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Georgia’s Water Testing and Education Program Includes Uranium and Radon

Reprinted and edited with permission of the author.

The Agricultural and Environmental Services Laboratories (AESL), University of Georgia (UGA), provides testing and educational programs for the public that address uranium and radon and their health effects, as well as other drinking water contaminants.

In Georgia, about 1.8 million people rely on 640,000 private wells for their drinking water supply. The Georgia Environmental Protection Division (GA-EPD) enforces the USEPA’s (Environmental Protection Agency) drinking water standards for human consumption in public water supplies according federal Safe Drinking Water Act. However, private wells are not regulated. Consequently, private well users are responsible for ensuring quality/safety of their water supplies for domestic, livestock, and irrigation through testing and treatment (if required). The University of Georgia Cooperative Extension, through the Agricultural and AESL, has water testing and education programs on bacterial and chemical water quality and also provides other services.

Emerging contaminants of concern in Georgia drinking water include mitigation of uranium and radon. In 2010, the AESL found two emerging contaminants, uranium and arsenic, in some drinking water wells in Georgia. In response, the AESL and county extension personnel developed and delivered a testing, public education, and mitigation program.

Waters with uranium and radon concentrations above USEPA's maximum contaminant level (MCL) of 30 parts per billion (ppb) were detected in some private wells in Georgia. Uranium and radon in well water originates from naturally occurring granitic bedrock located primarily in deep wells in the Piedmont and Blue-Ridge (PBR) regions. Drinking of water that has contaminants above the MCL can cause serious human health problems.

Information about the existence of uranium and radon in Georgia well waters, their health consequences, and treatment systems to remove these contaminants from drinking water were incorporated in water quality circulars and made available to the public. A subsidized water testing program was initiated for well owners to test for uranium. The development team worked with UGA radon educators and Monroe county extension faculties to offer several public educational workshops about uranium in well waters and radon in indoor air to increase public awareness of the problems, the importance of testing, and appropriate treatment systems to remove these contaminants. This program drew attention of and established collaboration with the Monroe County Government, Georgia Department of Community Health, Georgia Department of Natural Resources/Environmental Protection Division, and USEPA.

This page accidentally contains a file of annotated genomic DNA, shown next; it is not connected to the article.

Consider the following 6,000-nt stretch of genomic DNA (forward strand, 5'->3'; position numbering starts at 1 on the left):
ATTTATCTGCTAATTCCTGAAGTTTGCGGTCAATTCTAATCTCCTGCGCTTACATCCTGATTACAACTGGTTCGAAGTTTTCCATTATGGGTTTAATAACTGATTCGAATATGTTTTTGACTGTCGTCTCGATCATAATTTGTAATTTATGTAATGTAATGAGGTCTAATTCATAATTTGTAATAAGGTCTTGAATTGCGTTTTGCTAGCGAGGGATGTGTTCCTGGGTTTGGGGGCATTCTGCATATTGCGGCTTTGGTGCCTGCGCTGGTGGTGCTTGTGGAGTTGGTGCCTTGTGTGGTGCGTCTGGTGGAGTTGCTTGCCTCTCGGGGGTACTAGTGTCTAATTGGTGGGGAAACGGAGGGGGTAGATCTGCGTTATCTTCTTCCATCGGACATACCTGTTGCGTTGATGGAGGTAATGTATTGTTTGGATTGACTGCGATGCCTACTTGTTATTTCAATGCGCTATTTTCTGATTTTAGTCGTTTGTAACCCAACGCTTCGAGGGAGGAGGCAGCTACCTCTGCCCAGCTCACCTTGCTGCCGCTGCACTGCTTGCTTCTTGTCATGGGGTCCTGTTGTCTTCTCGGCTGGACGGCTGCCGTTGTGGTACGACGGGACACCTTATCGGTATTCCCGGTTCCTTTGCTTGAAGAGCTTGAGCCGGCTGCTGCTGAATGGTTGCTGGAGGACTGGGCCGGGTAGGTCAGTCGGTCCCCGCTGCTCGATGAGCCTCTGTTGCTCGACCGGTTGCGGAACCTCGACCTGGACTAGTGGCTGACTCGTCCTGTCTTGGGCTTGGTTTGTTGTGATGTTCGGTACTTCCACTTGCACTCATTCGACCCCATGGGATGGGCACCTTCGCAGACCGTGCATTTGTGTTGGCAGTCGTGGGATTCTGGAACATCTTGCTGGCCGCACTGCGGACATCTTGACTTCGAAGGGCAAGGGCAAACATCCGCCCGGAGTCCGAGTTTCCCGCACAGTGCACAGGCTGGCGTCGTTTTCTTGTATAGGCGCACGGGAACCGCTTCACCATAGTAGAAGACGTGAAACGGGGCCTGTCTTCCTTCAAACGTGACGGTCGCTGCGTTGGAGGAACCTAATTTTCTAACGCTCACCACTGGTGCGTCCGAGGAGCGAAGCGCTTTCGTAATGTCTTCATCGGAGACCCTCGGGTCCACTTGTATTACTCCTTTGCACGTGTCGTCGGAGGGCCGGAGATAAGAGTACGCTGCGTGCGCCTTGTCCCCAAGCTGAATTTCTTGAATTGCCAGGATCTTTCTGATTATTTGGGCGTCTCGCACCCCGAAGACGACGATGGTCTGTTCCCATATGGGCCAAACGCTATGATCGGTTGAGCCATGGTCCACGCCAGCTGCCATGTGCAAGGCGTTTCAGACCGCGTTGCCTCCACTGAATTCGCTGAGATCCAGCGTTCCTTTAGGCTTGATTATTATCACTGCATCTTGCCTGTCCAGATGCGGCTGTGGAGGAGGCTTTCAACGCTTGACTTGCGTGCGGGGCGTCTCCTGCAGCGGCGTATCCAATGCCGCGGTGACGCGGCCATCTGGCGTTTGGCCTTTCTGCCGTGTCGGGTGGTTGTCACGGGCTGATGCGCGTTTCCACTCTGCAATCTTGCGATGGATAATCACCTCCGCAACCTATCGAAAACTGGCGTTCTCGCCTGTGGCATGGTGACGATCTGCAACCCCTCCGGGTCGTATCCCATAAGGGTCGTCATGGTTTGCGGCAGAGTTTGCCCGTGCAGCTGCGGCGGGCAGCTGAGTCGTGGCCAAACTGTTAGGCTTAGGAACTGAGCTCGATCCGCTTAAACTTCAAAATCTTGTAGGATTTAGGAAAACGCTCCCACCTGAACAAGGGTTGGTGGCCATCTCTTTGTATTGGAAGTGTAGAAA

As of March 8, 2017, the total number of water samples tested for uranium was 1240. Of these, 148 had detectable amounts of uranium (above 10 ppb) with 63 being above the 30 ppb MCL. One of the wells tested as high as 6297 ppb, which is more than 200 times higher than USEPA's MCL for uranium. All of these 63 samples were from the PBR regions above the “Fall Line.” The testing program for radon in water at AESL began on August 26, 2015. As of March 8, 2017, 75 well waters were tested for radon. Out of these 73 had detectable level of radon (100 pCi/L) with 45 exceeding the proposed MCL (300 pCi/L) and 14 exceeding the AMCL (4000 pCi/L). All of these 9 well water samples were from the areas above “Fall Line.” Recent conversations with residents and county officials from other places established a need for more public education, testing, and informational resources.

The UGA cooperative extension has been very active in developing various educational materials for the county extension faculties and general public. Numerous educational materials have been developed. For Water Quality Bulletins and Circulars (visit: http://aesl.ces.uga.edu/publications/watercirc/) and see:
• Circ.858-14. Uranium in Your Water
• Circ.858-16. Radon in Your Water
An online tool for “Drinking Water Interpretation and Recommendations” is available. (Visit: http://aesl.ces.uga.edu/water/recommendations/)

For more information, contact:

Uttam Kumar Saha, Ph.D.
Program Coordinator
Feed and Environmental Water Laboratory
The University of Georgia Cooperative Extension
2300 College Station Road, Athens, GA 30602, USA
Tel: +1-706-542-7690; Fax: +1-706-542-1494
E-mail: sahau@uga.edu
http://aesl.ces.uga.edu/
and
Chair, Drinking Water and Human Health Community of Practice
National eXtension
http://www.extension.org/